A second priority is heat abatement systems on the feed alley, with the goal of increasing DMI to keep the cows going. Since cows should spend about eight hours per day eating, another good strategy is putting rubber mats on the feed alley, so cows feel more comfortable while eating.

A third priority is the stalls to enhance resting. Cows need about 12 hours per day resting in stalls. If they don’t feel comfortable lying in the stalls, they will prefer to stay standing in the alleys (higher risk of lameness) and sometimes lying in the alleys if there is better airflow than the stalls.

Recent changes
Due to obvious reasons, these issues are typical of expanding herds, but are not exclusive to them. For example, moving animals to new pens will require about a week for the new cow to find her hierarchy in the group, adapt to new herdmates, new environment and diet.

Meanwhile, her DMI will be depressed, affecting production and reproduction. As a result, it is not recommended to move cows between groups unless it is necessary. In addition, moving cows around calving should be avoided, and cows should be moved to transition group at least three or even four weeks before expected calving date.

Nutritional changes are also important, but are not discussed here, since they are extremely herd-specific and should be tracked by your nutritionist.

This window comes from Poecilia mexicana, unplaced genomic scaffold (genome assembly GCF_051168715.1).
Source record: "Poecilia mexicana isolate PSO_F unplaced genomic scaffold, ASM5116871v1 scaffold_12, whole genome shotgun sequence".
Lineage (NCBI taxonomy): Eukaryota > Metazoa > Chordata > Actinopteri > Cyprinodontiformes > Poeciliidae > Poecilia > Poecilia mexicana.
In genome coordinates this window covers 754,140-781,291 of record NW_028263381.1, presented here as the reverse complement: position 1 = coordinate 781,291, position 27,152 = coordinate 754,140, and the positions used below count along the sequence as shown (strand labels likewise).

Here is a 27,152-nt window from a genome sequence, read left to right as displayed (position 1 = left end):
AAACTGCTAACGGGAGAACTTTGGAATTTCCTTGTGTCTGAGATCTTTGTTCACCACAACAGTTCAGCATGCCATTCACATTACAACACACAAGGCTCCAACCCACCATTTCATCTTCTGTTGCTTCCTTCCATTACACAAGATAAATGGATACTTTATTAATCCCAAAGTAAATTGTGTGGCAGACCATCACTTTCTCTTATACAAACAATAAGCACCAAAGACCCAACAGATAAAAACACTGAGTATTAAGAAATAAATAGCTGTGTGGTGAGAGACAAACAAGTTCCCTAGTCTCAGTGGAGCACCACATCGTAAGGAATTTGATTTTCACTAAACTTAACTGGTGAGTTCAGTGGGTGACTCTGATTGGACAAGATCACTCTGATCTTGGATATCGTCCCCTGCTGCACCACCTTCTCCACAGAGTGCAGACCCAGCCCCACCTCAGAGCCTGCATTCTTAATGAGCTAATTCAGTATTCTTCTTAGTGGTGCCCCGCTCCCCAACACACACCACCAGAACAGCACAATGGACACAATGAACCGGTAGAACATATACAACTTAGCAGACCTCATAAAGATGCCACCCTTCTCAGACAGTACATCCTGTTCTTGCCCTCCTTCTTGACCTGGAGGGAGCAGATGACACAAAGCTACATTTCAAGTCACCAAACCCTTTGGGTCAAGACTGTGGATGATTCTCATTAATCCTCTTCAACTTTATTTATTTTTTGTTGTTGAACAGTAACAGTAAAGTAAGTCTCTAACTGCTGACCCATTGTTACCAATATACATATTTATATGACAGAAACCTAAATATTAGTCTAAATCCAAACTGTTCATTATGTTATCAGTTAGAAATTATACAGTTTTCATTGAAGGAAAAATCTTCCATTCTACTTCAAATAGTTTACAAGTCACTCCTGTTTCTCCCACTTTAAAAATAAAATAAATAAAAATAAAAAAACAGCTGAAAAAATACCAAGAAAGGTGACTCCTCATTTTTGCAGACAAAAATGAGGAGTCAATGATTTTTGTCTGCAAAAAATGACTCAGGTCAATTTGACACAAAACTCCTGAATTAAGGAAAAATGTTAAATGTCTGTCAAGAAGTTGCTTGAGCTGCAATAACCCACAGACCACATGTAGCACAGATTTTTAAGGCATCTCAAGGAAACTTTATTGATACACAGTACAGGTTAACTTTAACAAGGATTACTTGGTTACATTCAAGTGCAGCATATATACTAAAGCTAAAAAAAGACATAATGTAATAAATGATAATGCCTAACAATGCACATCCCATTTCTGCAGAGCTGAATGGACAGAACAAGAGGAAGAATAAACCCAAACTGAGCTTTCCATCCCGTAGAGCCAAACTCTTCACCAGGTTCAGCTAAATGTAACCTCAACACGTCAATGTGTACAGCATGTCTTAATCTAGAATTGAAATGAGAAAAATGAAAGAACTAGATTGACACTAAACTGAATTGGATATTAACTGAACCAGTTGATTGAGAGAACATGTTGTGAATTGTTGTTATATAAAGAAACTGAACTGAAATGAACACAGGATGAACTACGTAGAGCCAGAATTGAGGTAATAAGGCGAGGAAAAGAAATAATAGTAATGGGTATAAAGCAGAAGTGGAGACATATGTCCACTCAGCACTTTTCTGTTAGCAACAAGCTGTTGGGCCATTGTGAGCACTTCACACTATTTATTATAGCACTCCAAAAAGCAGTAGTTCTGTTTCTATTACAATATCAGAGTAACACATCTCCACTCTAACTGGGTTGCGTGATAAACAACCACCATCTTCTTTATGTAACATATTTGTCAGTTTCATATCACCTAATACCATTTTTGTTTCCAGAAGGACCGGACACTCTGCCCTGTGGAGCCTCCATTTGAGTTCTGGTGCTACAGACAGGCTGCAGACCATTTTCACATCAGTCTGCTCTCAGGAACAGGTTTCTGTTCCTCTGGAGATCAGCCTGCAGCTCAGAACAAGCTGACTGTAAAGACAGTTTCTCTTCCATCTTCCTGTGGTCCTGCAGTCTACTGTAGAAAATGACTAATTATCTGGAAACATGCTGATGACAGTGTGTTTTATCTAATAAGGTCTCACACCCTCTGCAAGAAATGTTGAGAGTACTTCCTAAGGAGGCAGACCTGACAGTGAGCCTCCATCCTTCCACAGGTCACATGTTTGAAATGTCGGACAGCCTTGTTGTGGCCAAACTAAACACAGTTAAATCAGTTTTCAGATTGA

From the reproduction standpoint, most of the time these issues are related to particle size and development of SARA, leading to laminitis, as well as depressed DMI or overfed protein. Never underestimate semen handling, A.I. procedure and heat detection accuracy. It is always a good idea to have an A.I. refresher course for all new and existing farm A.I. technicians.

In summary, production and reproduction success begin prior to calving. Research has linked cow comfort and DMI to animal performance, so producers need to strive for cow comfort in order to enhance DMI to set cows for a good start. Achieving optimal cow comfort involves bedding cleanness, airflow, avoiding overcrowding, availability of fresh feed and water 24/7 and separating mature cows from first-lactation heifers. Monitor cows’ health and performance in early lactation and use lab tests whenever necessary to diagnose metabolic diseases. PD

Humberto Rivera
Reproductive Specialist
Accelerated Genetics